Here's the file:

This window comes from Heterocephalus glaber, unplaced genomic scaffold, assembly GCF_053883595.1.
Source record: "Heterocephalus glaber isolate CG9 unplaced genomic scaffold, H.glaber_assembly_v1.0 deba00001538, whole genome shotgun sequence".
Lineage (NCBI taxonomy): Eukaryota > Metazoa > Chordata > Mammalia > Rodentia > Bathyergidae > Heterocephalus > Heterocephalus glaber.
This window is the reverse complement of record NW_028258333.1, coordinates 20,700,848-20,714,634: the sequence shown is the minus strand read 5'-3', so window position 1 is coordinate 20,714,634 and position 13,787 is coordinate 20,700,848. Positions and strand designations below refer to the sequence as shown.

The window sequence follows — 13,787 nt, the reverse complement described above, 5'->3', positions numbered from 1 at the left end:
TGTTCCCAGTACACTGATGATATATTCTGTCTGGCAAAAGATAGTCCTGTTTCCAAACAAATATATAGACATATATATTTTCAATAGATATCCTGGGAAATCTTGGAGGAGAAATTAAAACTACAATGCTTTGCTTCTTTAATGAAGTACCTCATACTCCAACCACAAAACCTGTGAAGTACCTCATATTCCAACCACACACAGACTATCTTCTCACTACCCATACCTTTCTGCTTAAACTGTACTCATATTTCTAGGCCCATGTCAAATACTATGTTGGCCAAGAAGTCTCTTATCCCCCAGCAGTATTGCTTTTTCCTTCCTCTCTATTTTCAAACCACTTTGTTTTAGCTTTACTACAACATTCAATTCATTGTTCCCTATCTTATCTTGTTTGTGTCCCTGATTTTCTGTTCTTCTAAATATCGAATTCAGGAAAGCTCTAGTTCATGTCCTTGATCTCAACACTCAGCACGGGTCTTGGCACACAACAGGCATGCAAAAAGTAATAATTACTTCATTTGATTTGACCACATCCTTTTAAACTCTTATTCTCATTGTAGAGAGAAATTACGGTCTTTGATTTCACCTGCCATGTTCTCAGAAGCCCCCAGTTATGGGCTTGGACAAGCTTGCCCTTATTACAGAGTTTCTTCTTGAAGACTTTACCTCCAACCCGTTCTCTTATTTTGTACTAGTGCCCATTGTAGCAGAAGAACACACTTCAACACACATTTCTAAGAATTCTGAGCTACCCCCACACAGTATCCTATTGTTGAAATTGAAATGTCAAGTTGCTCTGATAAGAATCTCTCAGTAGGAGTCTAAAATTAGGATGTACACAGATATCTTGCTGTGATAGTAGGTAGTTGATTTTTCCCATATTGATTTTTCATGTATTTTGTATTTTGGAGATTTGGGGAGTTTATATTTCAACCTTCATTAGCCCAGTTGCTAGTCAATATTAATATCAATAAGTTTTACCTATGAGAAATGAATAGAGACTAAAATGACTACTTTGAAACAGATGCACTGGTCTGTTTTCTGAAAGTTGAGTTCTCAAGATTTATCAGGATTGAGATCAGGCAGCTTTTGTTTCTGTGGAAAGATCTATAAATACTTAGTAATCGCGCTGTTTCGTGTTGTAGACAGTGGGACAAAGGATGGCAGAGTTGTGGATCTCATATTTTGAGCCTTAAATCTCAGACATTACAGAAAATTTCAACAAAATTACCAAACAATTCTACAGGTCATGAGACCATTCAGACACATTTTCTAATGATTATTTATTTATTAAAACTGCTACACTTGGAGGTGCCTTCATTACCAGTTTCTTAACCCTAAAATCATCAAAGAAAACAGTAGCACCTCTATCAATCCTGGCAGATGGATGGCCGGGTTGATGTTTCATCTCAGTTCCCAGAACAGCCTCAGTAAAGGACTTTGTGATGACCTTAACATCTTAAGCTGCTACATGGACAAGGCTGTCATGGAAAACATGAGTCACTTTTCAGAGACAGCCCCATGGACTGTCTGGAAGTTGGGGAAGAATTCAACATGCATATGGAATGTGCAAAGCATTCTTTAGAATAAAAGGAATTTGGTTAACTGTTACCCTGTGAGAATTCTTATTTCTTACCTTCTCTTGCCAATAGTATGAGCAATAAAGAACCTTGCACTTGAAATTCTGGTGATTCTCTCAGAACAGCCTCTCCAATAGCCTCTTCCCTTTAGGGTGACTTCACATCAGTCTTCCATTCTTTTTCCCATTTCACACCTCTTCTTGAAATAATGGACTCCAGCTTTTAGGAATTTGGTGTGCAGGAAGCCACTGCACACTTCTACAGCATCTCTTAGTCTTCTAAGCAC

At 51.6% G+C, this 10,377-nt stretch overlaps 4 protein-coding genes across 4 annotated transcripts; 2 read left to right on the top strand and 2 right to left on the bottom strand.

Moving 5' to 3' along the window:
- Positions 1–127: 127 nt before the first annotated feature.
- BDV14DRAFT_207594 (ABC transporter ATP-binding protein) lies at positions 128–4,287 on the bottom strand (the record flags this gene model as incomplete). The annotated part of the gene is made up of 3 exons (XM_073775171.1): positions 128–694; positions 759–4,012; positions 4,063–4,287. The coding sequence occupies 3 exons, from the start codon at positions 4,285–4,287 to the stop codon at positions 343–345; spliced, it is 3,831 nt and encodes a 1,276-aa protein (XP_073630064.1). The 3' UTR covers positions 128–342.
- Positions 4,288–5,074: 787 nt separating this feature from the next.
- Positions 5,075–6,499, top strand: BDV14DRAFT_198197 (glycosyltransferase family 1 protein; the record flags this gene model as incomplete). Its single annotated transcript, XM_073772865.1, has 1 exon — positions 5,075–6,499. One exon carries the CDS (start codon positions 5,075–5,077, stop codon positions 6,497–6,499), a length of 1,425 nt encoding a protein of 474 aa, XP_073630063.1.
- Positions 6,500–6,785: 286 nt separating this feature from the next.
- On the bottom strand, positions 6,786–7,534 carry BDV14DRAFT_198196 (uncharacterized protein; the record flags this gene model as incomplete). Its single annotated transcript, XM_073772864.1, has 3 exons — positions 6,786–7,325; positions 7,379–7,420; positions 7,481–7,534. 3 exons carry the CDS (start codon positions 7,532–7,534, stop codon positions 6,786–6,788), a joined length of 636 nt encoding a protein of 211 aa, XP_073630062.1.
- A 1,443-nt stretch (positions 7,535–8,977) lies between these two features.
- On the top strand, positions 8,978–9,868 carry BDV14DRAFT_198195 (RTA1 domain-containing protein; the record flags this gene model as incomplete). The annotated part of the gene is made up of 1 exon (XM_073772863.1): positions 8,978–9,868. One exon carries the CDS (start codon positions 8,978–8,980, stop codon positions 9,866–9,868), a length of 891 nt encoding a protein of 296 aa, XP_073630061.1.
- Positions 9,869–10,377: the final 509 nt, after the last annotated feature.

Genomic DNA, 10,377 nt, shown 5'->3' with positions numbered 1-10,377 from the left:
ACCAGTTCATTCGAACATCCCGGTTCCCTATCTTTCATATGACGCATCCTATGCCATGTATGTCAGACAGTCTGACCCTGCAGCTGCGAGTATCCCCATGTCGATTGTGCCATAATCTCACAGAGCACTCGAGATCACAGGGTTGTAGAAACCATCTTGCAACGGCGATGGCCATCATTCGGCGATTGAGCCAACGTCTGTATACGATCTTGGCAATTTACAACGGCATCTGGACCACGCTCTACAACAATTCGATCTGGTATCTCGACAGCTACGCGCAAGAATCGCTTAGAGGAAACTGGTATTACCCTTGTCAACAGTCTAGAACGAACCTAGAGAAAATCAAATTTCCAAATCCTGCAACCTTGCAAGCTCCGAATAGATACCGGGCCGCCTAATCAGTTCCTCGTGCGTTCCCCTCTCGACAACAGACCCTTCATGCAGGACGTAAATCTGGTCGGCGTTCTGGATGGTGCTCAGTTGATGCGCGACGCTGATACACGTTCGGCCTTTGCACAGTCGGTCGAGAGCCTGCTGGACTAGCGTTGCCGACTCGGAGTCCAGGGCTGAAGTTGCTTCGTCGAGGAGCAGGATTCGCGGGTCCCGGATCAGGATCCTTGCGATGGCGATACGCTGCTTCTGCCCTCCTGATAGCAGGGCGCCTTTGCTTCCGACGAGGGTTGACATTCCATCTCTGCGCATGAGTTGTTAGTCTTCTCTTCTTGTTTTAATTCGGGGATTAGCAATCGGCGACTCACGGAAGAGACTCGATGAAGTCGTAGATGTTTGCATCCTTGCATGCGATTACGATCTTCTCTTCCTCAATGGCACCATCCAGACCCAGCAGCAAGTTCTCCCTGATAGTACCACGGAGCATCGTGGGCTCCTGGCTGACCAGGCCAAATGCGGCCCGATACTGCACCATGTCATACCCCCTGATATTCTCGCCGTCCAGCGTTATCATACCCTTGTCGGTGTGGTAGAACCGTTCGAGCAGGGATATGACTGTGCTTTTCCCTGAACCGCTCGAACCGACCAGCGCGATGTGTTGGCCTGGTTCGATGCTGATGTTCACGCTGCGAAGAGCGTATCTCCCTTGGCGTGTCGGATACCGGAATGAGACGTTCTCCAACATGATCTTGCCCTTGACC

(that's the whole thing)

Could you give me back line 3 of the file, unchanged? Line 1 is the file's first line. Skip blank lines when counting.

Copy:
Lineage (NCBI taxonomy): Eukaryota > Metazoa > Chordata > Mammalia > Rodentia > Bathyergidae > Heterocephalus > Heterocephalus glaber.